Using call centres to deliver customer solutions
A BUPA case study

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Page 4: The importance of people

Bupa 5 Image 6The relationship between BUPA and its people is set out in its People’s Charter.  A charter is the way in which a company sets out its commitment to its employees, as well as what it expects in return.

The involvement of people in BUPA’s electronic working environment is crucially important in exceeding the expectations of its customers. BUPA centres are different from those in other industries. Callers may be ill or anxious about their own welfare or that of family members who are about to go into hospital. Special personal qualities are required to deal with these calls and it is important that every detail within the call is understood, which may require significant time and patience.

For the people working within the customer service centre this type of work can be draining and stressful. To meet these difficult needs, BUPA has to recruit, train and retain the best people.

Recruitment

The purpose of recruitment is to buy-in and keep the best people to work for the organisation. BUPA matches all job applications to a clear person specification. This describes the requirements of the job holder. The assessment process of prospective employees is built around the personal and functional abilities staff are required to have to deliver excellent service for customers. As people in call centres spend a lot of time on the telephone, a screening interview is carried out on the telephone.

The next stage in the recruitment process is for line managers to run an assessment centre which involves a competency-based interview and a letter writing exercise. Before accepting a position with BUPA, successful candidates are asked to visit a call centre and sit with other BUPA people while they deal with live calls. They also talk to existing BUPA people and have an insight into the working environment.

Training

BUPA invests heavily in staff training. Training develops the skills and knowledge of employees so that they are properly equipped to undertake their work role and take on more demanding jobs in the future. BUPA’s training is both technical and behavioural.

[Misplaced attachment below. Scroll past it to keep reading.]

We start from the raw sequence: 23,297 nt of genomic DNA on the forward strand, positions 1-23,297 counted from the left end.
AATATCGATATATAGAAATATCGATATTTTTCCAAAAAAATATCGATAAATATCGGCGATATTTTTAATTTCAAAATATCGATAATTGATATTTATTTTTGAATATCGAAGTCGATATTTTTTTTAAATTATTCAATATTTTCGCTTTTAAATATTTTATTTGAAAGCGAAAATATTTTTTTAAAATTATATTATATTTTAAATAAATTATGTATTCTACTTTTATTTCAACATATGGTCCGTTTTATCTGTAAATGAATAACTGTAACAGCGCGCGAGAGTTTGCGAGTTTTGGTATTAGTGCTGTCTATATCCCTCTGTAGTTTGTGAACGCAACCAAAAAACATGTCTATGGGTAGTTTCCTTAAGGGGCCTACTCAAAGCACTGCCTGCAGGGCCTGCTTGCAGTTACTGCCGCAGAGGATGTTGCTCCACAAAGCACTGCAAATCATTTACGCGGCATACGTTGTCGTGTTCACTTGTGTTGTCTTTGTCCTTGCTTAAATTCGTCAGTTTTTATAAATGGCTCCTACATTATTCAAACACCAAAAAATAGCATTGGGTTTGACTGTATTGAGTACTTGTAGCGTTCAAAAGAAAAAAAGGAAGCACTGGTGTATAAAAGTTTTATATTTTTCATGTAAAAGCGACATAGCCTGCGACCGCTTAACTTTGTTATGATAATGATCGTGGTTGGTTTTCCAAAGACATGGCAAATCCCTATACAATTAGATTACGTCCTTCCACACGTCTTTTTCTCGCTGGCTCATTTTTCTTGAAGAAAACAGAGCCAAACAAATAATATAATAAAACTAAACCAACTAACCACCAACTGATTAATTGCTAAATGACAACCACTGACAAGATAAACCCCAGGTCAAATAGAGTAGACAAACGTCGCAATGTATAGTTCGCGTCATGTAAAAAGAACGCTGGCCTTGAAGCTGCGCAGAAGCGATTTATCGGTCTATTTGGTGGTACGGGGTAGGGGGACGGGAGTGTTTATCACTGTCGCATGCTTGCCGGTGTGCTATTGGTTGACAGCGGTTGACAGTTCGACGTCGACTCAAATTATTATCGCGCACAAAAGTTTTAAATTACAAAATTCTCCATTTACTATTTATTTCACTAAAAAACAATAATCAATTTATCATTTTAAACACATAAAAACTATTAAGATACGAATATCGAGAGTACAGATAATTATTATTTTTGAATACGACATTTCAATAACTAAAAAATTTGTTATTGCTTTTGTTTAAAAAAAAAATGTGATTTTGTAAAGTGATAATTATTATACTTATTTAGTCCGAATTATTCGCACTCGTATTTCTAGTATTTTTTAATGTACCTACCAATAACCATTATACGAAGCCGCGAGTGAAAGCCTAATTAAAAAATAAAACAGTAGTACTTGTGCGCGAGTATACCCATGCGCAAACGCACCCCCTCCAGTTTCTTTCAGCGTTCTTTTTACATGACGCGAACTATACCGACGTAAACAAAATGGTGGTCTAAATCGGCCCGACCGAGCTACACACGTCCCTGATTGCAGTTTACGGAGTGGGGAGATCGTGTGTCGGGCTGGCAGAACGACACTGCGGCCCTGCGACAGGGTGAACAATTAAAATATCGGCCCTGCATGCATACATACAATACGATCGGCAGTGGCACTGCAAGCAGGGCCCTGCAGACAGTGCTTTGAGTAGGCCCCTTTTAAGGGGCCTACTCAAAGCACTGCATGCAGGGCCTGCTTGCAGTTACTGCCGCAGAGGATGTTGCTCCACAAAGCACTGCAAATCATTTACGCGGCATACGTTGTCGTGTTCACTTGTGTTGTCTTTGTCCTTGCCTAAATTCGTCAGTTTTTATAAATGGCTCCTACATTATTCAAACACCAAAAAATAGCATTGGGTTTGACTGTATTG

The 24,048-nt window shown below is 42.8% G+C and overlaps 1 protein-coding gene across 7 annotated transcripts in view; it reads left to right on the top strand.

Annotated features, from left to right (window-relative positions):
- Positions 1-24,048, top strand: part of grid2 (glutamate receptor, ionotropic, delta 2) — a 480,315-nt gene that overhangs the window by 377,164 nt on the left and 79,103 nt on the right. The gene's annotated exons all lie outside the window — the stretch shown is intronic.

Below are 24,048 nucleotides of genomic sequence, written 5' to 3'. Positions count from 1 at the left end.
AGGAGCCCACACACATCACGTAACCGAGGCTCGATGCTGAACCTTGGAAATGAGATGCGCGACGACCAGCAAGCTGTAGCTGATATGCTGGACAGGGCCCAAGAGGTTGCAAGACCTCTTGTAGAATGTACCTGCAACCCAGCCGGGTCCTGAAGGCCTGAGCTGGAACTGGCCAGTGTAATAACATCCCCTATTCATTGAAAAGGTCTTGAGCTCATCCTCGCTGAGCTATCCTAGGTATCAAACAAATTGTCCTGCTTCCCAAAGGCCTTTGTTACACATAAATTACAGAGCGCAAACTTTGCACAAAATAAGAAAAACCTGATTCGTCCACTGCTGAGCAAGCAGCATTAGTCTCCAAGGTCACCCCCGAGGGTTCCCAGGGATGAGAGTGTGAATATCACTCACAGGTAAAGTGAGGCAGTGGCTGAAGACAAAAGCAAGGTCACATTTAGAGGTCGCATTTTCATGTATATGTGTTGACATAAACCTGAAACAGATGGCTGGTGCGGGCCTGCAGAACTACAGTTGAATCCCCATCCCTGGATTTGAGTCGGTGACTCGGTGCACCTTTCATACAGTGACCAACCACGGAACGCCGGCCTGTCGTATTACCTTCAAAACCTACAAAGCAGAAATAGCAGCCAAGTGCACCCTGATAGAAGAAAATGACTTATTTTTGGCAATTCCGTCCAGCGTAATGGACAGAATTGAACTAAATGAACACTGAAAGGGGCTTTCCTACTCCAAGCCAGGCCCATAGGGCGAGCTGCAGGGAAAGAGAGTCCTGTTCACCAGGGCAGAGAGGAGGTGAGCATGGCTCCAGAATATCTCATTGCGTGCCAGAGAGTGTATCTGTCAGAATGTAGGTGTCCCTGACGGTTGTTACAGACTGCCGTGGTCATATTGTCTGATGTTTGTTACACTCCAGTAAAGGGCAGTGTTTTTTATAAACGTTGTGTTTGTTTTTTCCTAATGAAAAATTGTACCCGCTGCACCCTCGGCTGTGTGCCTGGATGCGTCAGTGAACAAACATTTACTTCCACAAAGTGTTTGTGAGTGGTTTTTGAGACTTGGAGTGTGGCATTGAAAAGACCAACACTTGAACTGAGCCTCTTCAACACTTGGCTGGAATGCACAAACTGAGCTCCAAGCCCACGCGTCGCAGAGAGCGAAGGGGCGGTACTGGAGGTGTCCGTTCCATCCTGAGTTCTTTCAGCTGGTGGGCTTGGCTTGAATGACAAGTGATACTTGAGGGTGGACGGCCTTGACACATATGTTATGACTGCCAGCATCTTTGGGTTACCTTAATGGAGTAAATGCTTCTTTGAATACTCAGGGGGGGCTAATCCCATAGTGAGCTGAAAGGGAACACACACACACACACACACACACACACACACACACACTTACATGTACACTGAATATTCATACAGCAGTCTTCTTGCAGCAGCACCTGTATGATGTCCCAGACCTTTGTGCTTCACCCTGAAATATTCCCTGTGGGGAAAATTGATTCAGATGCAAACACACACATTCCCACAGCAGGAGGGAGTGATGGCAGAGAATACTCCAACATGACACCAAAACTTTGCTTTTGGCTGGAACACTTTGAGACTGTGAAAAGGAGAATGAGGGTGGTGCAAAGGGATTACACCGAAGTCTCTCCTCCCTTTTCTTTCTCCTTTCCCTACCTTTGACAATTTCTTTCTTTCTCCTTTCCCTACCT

Bupa 5 Image 3Technical training enables people to support the major computer system changes to deliver services for customers. Behavioural training helps to empower people to meet and exceed customer requirements. Business objectives are used to determine priorities for each individual employee, with specific activities to reflect these priorities. Each individual has a job description which clarifies their role within BUPA. This is a written statement setting out how an employee fits into an organisation and what is expected of them in their role.

Retention

Within BUPA a variety of appraisal and motivational techniques are used. Appraisal helps to identify the strengths and weaknesses of each individual’s performance. It also enables people to give feedback upwards from individual line managers to the board of directors. Action plans are also agreed to ensure that any issues raised can be resolved. People are encouraged to become involved in a participation scheme, which enables them to share in the financial success of the organisation.

Regular briefings, staff newspapers, videos and information bulletins also help to keep them informed of developments and new initiatives within the organisation. The workplace BUPA has established customer call centres in Staines and Manchester. It has developed a working environment in which people feel both motivated and empowered. Other companies’ call centres around the country were visited and specialists were consulted to determine how best to provide customer and people satisfaction.

BUPA | Using call centres to deliver customer solutions
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